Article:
British sports commentator Rob Walker has covered sports including tennis, snooker, darts, boxing, football, sailing, and athletics for the BBC, Channel 4, ITV, Setanta Sports and the IAAF for now 23 years.
British sports commentator, television presenter and freelance reporter Robert Joseph Walker has seen it in his elusive career that spans to now 23 years.
He has covered sports including tennis, snooker, darts, boxing, football, sailing, and athletics for the BBC, Channel 4, ITV, Setanta Sports and the IAAF.
Walker is currently on a special visit to Uganda, a country that christened as the “Pearl of Africa” by Winston Churchill in his popularized book which he wrote down in the 1908 “My African Journey”.
His visit to Uganda was facilitated by the Government of Uganda through the Uganda Tourism Board (UTB), an endeavor to appreciate the “good deeds” especially when he commentates athletes as promotes Uganda.
In Uganda, he has already interacted with the media at the Uganda Media Centre, shared his life story with sports journalists at Mestil Hotel, met the speaker of Parliament Hon. Anita Annet Among, the president Yoweri Kaguta Museveni and other important personalities in the tourism and sports sub sectors.
“Thank you for selling our beautiful country to the world in your sports commentary and coming here to enjoy our beautiful scenery. Uganda is without doubt a great place to spend your holiday.” Speaker Anita Among shared.
The more we can open people’s eyes to what a special place this is on equal terms with many other places around the world. The more we can do that, the sooner we can spread the word that Uganda is a hot topic of conversation.Robert Joseph Walker, British sports commentator
He also visited the source of Nile in Jinja city and will tour a number of national parks, athletics hub in Kapchorwa as well as hold a symposium at the Makerere University Business School (MUBS).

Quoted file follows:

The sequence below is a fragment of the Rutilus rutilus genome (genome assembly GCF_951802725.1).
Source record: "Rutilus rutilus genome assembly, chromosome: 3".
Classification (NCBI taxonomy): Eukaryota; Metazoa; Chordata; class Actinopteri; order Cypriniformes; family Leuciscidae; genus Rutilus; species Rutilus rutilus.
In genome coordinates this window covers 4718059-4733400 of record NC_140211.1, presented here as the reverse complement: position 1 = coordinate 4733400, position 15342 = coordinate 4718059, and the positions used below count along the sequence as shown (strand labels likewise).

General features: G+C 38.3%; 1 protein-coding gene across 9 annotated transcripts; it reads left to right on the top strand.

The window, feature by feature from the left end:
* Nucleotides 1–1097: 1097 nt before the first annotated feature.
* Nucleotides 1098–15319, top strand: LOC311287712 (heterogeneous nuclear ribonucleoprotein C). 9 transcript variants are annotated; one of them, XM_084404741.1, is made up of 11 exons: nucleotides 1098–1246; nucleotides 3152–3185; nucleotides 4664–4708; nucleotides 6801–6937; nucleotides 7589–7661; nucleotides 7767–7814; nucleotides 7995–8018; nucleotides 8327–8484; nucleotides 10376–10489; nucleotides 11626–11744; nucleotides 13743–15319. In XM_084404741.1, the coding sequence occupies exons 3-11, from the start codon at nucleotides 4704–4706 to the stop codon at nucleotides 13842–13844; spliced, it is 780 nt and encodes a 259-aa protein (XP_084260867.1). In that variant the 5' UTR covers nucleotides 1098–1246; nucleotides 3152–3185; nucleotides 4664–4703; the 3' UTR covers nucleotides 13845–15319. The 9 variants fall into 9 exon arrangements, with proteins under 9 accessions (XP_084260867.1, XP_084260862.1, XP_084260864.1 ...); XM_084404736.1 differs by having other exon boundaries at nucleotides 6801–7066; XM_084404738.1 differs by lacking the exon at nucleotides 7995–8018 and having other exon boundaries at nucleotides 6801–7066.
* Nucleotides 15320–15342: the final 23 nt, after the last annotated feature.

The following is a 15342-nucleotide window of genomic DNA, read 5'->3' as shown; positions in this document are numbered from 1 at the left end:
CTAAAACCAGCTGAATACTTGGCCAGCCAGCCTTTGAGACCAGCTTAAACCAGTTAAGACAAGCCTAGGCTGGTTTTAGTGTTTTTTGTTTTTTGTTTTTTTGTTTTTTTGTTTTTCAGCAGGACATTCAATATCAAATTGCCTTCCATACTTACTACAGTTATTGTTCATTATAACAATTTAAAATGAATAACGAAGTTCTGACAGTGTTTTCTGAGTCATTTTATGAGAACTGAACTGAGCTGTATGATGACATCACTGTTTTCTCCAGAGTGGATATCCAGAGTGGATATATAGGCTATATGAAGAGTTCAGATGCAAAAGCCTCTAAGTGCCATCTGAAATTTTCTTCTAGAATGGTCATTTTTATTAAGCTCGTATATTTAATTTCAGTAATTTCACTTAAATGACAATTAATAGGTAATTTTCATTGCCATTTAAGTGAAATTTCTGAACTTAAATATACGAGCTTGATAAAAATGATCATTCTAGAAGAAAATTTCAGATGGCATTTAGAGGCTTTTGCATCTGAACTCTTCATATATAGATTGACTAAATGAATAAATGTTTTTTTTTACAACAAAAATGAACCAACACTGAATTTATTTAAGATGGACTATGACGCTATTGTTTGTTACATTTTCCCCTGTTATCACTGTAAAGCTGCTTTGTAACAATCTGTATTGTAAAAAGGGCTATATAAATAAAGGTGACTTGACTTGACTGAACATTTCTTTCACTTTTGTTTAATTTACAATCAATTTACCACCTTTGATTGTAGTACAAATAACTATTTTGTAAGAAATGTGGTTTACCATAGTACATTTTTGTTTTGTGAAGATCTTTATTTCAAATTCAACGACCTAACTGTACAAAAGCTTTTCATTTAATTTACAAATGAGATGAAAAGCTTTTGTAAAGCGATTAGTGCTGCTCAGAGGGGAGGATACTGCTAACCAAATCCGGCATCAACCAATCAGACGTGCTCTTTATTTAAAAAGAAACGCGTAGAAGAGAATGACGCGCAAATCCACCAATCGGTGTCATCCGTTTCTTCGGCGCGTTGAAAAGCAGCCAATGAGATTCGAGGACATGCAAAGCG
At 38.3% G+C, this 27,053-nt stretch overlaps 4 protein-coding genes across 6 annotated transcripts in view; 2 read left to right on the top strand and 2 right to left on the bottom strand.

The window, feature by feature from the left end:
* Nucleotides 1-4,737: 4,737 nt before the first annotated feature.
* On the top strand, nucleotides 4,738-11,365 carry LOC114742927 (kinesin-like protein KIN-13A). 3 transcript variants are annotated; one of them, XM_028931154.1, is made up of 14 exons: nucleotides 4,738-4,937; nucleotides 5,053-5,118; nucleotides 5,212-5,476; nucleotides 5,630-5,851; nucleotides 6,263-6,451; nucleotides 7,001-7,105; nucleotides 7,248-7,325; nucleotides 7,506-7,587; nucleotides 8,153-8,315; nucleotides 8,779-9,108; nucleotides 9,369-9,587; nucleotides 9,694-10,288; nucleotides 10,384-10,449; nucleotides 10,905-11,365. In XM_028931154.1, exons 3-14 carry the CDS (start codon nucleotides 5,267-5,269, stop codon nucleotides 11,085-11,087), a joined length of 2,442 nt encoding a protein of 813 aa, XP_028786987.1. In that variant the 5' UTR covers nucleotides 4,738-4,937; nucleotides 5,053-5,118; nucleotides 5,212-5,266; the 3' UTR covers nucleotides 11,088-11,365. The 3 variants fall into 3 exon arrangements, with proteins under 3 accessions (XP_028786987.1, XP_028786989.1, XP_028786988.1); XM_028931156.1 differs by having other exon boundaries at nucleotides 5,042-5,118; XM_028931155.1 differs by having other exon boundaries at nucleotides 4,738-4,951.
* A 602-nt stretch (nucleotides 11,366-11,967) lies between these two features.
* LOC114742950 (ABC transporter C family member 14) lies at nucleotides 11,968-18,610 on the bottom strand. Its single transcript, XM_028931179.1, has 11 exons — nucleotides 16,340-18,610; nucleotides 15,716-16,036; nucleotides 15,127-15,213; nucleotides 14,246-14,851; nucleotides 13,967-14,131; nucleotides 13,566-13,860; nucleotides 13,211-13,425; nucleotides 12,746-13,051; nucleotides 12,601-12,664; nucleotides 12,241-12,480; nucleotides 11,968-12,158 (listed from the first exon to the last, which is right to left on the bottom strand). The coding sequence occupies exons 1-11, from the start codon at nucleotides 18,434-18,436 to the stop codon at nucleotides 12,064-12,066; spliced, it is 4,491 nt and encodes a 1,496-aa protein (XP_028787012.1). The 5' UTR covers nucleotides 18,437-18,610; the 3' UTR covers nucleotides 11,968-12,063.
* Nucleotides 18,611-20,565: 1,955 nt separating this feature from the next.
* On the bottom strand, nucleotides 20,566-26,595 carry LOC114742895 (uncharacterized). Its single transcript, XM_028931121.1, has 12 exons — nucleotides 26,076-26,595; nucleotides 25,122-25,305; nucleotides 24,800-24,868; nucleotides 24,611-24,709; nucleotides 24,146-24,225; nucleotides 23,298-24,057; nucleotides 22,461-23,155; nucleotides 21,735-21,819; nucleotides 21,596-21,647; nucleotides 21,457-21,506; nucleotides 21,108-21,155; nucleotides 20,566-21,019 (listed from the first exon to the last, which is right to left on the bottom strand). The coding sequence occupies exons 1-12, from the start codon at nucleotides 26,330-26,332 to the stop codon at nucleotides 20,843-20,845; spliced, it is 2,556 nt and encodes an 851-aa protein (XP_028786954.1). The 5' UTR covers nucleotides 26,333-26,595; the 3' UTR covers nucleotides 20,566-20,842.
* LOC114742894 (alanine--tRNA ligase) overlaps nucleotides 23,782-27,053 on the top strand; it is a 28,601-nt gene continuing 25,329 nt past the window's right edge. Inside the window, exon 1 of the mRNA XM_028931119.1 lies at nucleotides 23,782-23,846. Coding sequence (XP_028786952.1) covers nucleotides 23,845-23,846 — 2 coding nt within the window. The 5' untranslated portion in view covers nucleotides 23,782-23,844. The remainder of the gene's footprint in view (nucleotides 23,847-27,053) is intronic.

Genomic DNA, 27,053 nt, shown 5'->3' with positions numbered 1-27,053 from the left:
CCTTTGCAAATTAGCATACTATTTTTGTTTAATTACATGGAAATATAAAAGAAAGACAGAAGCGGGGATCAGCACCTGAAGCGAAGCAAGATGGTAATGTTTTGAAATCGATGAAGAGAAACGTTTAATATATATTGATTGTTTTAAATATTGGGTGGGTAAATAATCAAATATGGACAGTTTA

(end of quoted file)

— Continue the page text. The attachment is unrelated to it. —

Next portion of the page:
“Our people are very welcoming, hospitable and always willing to learn. Uganda is gifted in many ways through its culture, food, languages and beautiful scenery” president Museveni said in his opening remarks at State House, Entebbe.
Lilly Ajarova, the Executive Director of Uganda Tourism Board noted that Walker’s visit will impact positively to Uganda.
“We wanted him to come and get more information so that he can continue marketing Uganda world-wide” Simplicious Gesssa, the UTB head of public relations.
For easy travel across the different parts of the country, Walker was accorded a military helicopter by the head of state.
He visited Kapchorwa, the famed home of athletes in Uganda including the prestigious High Altitude center in Tyret where he met the double world champion Joshua Cheptegei and other athletes.
“Uganda is a very beautiful country, with great hospitality and endowment” Walker noted at the national media center.
Walker tips Ugandan journalists:
During the special master class to Uganda’s sports journalists held at Kyoga hall (Mestil Hotel), Walker preached about the 6 p’s (Proper Planning and Prevention Prevents Poor Production).
“Always sound like you are smiling” he urged the attentive journalists.
He encouraged the journalists to give special attention to planning with thorough preparations.
“Read statistics for great preparations from reputable websites and books. Always talk to the pictures, do not be too clever (read the situation), make research on everybody, understand the history of events, practice reading the script written loud” he added.
Walker sipped his favorite Nile Special Beer during a meet and greet event at Fusion Bar Bugolobi in Kampala, organized by UTB in conjunction with Nile Breweries Limited.
His trademark smile flashed from ear-to-ear is evident in every selfie and general photo he is involved in.
Walker is still in Uganda for another eight days as he appreciates the friendly people, unique weather, heritage, culture, flora and fauna.
The writing is well scripted on the wall, by the time Walker seats behind the microphone for the next international event where Ugandan sportsmen are involved, the knowledge is now rich.